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New Working Paper

A working paper "Public Trust in Internet Voting Systems: Evidence from Russian Public Opinion" by Valeria Babayan, Israel Marques II, Mikhail Mironyuk and Aleksei Turobov was published in the Political Science series of the Basic Research Program Working Papers.

Abstract. What are the determinants of individual-level trust in Internet-based voting in non-democracies? Modern digital and electronic transformations of the electoral process offer citizens new forms of voting, however it is not clear which citizens are prepared to trust these innovations. Existing work on trust in internet-based voting has mainly focused on Western democracies, where well-functioning institutions curb potential abuses. As a consequence, existing perspectives have drawn on work on technology adoption and focused on individual-level cost-benefit analyses and elite framing of these technologies. In non-democracies, however, there are few checks and balances on electoral manipulations that allow the authorities to shape outcomes extra-legally. In such settings, institutional trust in the authorities and beliefs about the ease with which internet-based voting can be abused take on new and greater salience. In this paper, we provide an exploratory analysis aimed at testing whether existing perspectives help explain trust in internet-based voting in electoral non-democracies, as well as whether concerns about abuse also play a role. To test these arguments, we make use of an online survey of over 16,250 respondents in the Russian Federation, a case regarded as archetypical in the literature on electoral non-democracies. Our findings provide important insights into public opinion surrounding novel electoral procedures, generally, and internet-based voting, more specifically, in non-democracies. These insights, in turn, have important implications for our understanding of attitudes towards electoral integrity in non-democracies and the potential for popular constraints on the ability of autocrats to modify electoral procedures to reproduce power.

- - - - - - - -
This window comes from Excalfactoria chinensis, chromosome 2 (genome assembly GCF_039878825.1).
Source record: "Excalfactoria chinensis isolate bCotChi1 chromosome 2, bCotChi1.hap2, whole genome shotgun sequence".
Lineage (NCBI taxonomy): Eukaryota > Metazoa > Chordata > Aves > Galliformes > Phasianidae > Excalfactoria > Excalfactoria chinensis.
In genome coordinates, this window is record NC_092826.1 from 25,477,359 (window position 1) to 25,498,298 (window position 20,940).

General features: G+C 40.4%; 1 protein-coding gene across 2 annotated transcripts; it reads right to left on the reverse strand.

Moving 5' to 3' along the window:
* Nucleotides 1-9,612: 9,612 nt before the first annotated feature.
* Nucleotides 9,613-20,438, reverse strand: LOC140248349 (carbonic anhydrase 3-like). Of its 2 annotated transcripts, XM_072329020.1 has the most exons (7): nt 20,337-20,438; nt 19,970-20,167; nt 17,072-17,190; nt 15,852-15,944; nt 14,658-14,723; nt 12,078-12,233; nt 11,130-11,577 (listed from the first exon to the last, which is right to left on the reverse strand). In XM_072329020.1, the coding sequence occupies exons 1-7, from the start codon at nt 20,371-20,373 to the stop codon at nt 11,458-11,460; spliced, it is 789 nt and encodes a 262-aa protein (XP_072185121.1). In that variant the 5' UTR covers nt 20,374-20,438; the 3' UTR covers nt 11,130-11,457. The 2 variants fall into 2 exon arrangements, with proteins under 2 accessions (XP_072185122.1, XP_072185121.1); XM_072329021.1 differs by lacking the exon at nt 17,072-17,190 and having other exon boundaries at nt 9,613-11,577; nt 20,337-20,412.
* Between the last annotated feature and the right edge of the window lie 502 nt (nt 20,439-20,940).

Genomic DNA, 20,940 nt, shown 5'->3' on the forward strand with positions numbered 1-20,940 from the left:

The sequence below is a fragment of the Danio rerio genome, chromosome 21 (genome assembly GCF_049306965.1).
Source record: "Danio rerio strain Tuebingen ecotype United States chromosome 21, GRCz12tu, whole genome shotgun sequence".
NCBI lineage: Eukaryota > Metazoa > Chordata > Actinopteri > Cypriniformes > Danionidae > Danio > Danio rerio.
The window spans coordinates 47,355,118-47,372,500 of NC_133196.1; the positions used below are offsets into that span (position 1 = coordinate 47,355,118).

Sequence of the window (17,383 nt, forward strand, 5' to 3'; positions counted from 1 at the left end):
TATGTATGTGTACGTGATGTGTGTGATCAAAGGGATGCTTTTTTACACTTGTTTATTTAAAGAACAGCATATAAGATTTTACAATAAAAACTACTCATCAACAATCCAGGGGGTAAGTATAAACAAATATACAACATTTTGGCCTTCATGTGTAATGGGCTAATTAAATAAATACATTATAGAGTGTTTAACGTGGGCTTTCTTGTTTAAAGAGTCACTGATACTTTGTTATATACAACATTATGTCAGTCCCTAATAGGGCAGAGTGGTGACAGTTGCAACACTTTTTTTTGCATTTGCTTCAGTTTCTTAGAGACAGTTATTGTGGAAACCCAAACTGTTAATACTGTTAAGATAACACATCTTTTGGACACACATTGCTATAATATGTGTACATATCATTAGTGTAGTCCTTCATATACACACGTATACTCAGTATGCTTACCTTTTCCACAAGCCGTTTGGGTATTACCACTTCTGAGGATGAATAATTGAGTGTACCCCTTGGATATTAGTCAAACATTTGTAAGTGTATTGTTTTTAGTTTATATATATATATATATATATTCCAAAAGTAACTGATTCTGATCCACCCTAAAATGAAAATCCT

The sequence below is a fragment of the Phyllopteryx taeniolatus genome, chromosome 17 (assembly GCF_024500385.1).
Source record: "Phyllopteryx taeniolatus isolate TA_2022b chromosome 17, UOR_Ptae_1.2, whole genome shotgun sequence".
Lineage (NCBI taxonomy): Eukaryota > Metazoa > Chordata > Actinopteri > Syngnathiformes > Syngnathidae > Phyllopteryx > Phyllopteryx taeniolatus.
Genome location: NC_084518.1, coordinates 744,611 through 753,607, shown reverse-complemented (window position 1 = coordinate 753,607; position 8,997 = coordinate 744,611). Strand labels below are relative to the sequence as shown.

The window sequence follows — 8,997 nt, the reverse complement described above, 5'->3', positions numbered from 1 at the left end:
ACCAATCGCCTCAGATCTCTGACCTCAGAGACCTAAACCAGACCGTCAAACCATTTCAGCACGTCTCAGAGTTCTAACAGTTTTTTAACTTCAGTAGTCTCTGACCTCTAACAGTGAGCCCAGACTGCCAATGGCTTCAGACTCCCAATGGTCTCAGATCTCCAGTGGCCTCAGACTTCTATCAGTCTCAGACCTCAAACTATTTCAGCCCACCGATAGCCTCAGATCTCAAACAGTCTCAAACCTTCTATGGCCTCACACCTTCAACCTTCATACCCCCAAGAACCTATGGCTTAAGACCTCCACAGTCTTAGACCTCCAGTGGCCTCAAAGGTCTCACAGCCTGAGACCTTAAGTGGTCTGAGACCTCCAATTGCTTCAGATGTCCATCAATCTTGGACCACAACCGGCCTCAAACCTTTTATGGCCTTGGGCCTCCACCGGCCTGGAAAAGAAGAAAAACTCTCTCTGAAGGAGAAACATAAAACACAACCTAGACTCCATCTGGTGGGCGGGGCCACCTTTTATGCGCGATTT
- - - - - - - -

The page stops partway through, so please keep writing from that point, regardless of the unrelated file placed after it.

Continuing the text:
Full paper available here.